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Fri Sep 20, 2019, 03:16 PM

Bloomberg analysis of Buttigieg health plan

I already posted this link in a reply to a post in Democratic Primaries on universal health care, but thought it might be useful to folks to see it here, too:

One crucial difference ó and not just with Bidenís plan ó is that Buttigiegís proposal explicitly calls out hospital and provider prices as a critical driver of health care costs. His plan would cap out-of-network provider charges at double what Medicare would pay for the same service. Many providers charge substantially more than that, but even Democratic presidential candidates tend to avoid the issue and focus on easier political targets like insurers and drugmakers. Out-of-control prices are an inevitable consequence of Americaís confusing mash-up of private employer coverage, public plans and individual insurance options. Fragmentation reduces negotiating power and makes it extremely difficult to bargain effectively with providers, especially as hospitals consolidate.
. . .
Even candidates like Senators Elizabeth Warren and Bernie Sanders who call for ďMedicare for All,Ē which would require steeper and more widespread provider cost cuts, donít go out of their way to talk about the issue. Provider prices came up only a few times across five Democratic debates in which health care received sustained airtime. Itís a touchy subject, considering the large number of people employed by health providers and their relative popularity among voters.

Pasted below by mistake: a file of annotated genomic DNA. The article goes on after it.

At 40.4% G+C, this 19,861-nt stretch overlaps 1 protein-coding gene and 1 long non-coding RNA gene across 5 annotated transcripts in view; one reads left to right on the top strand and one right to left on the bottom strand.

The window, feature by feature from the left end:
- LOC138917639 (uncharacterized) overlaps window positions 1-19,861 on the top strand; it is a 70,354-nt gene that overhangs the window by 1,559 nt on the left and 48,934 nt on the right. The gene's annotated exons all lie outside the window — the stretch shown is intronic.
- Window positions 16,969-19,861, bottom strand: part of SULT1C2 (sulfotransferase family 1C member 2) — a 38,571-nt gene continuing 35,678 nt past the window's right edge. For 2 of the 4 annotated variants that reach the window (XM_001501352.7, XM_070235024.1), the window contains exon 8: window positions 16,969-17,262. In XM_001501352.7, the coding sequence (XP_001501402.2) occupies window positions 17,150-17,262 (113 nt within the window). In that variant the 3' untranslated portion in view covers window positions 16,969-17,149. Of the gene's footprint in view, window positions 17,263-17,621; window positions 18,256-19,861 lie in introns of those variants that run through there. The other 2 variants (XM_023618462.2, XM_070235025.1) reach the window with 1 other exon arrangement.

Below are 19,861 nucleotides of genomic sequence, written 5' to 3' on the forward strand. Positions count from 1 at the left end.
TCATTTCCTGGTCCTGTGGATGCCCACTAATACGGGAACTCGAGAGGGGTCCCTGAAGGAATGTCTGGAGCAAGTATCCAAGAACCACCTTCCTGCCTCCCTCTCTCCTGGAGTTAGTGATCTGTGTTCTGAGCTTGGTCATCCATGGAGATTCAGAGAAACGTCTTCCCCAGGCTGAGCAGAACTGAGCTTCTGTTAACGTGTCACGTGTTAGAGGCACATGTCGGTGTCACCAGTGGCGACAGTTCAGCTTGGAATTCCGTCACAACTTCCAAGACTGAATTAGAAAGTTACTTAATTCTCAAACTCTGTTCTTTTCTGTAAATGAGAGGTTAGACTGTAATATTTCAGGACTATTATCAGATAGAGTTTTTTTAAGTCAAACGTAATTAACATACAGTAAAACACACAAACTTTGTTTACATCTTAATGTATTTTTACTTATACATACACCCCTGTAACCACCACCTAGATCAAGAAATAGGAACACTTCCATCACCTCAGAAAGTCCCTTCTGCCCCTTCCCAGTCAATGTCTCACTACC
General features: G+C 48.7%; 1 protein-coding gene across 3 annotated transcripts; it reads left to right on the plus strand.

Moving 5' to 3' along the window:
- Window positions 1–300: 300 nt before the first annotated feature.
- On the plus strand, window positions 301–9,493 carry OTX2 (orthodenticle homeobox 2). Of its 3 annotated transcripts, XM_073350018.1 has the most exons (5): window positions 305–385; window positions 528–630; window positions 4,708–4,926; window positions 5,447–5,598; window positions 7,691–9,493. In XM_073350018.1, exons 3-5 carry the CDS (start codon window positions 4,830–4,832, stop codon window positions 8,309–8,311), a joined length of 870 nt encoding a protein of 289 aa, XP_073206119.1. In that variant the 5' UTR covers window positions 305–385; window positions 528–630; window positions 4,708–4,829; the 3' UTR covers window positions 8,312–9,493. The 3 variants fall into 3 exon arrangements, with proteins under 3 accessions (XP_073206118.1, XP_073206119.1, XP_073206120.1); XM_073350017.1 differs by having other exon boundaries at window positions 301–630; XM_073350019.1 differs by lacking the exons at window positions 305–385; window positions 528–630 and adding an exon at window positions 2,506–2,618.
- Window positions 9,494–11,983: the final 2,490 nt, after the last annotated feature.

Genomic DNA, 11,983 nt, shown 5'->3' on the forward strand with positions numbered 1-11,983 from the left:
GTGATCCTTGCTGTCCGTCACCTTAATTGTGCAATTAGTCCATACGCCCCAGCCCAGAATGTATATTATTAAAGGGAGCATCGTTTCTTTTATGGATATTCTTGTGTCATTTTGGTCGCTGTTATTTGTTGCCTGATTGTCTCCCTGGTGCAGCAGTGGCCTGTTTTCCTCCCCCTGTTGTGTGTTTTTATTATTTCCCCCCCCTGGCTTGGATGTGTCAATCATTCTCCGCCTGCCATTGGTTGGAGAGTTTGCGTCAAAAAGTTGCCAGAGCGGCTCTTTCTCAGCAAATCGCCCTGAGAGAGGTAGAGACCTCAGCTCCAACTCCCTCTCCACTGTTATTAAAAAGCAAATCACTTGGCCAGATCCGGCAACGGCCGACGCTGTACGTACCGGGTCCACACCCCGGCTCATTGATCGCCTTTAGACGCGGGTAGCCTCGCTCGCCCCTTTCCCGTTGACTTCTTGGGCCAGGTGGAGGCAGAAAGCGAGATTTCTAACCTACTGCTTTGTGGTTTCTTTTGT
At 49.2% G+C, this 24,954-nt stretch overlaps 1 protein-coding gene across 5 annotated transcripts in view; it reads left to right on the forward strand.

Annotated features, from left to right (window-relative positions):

Buttigiegís willingness to openly address the issue is a refreshing step forward in the health policy debate and boosts the appeal of his plan. His proposal would retain many of the current systemís flaws, even with the addition of a public option. But the cap has the chance to improve matters substantially. On top of cutting outlier prices, it would bolster negotiating leverage for the public option and private plans by making it less lucrative for providers to refuse to join insurance networks. It could bring the cost of insurance and care down and expand access in a less disruptive manner.

In many ways, his plan still falls far short of single-payer options. Medicare for All could do far more to bring costs down by folding people with private insurance into a national plan and would provide substantially more generous coverage to many more people. The cost of such a plan and voter concerns about eliminating private coverage means itís not guaranteed to pass even if Democrats take back the White House and Senate. In that light, itís refreshing to have a more moderate alternative that at least acknowledges and attempts to tackle one of the health systemís biggest issues.

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Reply Bloomberg analysis of Buttigieg health plan (Original post)
MBS Sep 20 OP
CaliforniaPeggy Sep 20 #1

Response to MBS (Original post)

Fri Sep 20, 2019, 05:15 PM

1. Thank you for posting this interesting and important bit of analysis, my dear MBS.

It gets into some of the nitty gritty that other plans lack. And I need to read stuff like this!

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